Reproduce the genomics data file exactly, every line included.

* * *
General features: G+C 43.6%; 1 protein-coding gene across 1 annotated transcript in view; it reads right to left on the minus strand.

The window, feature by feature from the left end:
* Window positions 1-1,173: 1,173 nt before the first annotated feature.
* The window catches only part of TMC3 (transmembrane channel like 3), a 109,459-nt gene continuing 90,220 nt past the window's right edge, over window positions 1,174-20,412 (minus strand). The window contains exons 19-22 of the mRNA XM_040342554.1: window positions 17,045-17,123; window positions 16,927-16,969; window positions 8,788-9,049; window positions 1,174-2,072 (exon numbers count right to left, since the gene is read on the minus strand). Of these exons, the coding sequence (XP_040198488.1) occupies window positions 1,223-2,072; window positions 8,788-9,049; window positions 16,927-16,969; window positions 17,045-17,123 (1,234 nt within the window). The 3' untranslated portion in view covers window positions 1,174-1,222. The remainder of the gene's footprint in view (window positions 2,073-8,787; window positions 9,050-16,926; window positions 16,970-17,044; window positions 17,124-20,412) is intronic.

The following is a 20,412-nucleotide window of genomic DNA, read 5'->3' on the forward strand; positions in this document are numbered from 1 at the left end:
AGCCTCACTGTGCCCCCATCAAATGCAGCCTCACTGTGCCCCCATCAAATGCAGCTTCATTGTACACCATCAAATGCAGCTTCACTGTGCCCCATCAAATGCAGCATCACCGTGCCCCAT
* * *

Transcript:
General features: G+C 43.6%; 1 protein-coding gene across 1 annotated transcript in view; it reads right to left on the minus strand.

The window, feature by feature from the left end:
* Window positions 1-1,173: 1,173 nt before the first annotated feature.
* The window catches only part of TMC3 (transmembrane channel like 3), a 109,459-nt gene continuing 90,220 nt past the window's right edge, over window positions 1,174-20,412 (minus strand). The window contains exons 19-22 of the mRNA XM_040342554.1: window positions 17,045-17,123; window positions 16,927-16,969; window positions 8,788-9,049; window positions 1,174-2,072 (exon numbers count right to left, since the gene is read on the minus strand). Of these exons, the coding sequence (XP_040198488.1) occupies window positions 1,223-2,072; window positions 8,788-9,049; window positions 16,927-16,969; window positions 17,045-17,123 (1,234 nt within the window). The 3' untranslated portion in view covers window positions 1,174-1,222. The remainder of the gene's footprint in view (window positions 2,073-8,787; window positions 9,050-16,926; window positions 16,970-17,044; window positions 17,124-20,412) is intronic.

The following is a 20,412-nucleotide window of genomic DNA, read 5'->3' on the forward strand; positions in this document are numbered from 1 at the left end:
AGCCTCACTGTGCCCCCATCAAATGCAGCCTCACTGTGCCCCCATCAAATGCAGCTTCATTGTACACCATCAAATGCAGCTTCACTGTGCCCCATCAAATGCAGCATCACCGTGCCCCAT